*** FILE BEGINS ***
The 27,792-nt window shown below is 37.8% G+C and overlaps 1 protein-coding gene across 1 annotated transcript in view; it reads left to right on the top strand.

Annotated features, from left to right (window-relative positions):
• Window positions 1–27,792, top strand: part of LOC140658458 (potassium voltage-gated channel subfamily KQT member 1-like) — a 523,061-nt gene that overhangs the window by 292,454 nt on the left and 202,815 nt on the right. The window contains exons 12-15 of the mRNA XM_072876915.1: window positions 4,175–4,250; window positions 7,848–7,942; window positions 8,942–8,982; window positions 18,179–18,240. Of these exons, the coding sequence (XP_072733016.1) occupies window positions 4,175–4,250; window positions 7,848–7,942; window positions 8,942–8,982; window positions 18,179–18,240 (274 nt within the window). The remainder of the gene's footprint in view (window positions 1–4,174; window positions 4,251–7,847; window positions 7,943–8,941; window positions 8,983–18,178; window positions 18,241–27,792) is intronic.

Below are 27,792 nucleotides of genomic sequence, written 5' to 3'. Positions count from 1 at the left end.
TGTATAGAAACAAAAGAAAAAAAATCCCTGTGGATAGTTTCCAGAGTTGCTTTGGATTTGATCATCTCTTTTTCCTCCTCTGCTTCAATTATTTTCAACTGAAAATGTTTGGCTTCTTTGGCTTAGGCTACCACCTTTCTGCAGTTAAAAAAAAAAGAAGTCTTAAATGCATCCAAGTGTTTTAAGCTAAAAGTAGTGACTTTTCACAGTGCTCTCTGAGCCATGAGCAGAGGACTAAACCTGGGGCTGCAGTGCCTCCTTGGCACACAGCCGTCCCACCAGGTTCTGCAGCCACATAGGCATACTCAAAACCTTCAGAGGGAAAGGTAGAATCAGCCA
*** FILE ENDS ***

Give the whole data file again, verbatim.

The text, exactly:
The 27,792-nt window shown below is 37.8% G+C and overlaps 1 protein-coding gene across 1 annotated transcript in view; it reads left to right on the top strand.

Annotated features, from left to right (window-relative positions):
• Window positions 1–27,792, top strand: part of LOC140658458 (potassium voltage-gated channel subfamily KQT member 1-like) — a 523,061-nt gene that overhangs the window by 292,454 nt on the left and 202,815 nt on the right. The window contains exons 12-15 of the mRNA XM_072876915.1: window positions 4,175–4,250; window positions 7,848–7,942; window positions 8,942–8,982; window positions 18,179–18,240. Of these exons, the coding sequence (XP_072733016.1) occupies window positions 4,175–4,250; window positions 7,848–7,942; window positions 8,942–8,982; window positions 18,179–18,240 (274 nt within the window). The remainder of the gene's footprint in view (window positions 1–4,174; window positions 4,251–7,847; window positions 7,943–8,941; window positions 8,983–18,178; window positions 18,241–27,792) is intronic.

Below are 27,792 nucleotides of genomic sequence, written 5' to 3'. Positions count from 1 at the left end.
TGTATAGAAACAAAAGAAAAAAAATCCCTGTGGATAGTTTCCAGAGTTGCTTTGGATTTGATCATCTCTTTTTCCTCCTCTGCTTCAATTATTTTCAACTGAAAATGTTTGGCTTCTTTGGCTTAGGCTACCACCTTTCTGCAGTTAAAAAAAAAAGAAGTCTTAAATGCATCCAAGTGTTTTAAGCTAAAAGTAGTGACTTTTCACAGTGCTCTCTGAGCCATGAGCAGAGGACTAAACCTGGGGCTGCAGTGCCTCCTTGGCACACAGCCGTCCCACCAGGTTCTGCAGCCACATAGGCATACTCAAAACCTTCAGAGGGAAAGGTAGAATCAGCCA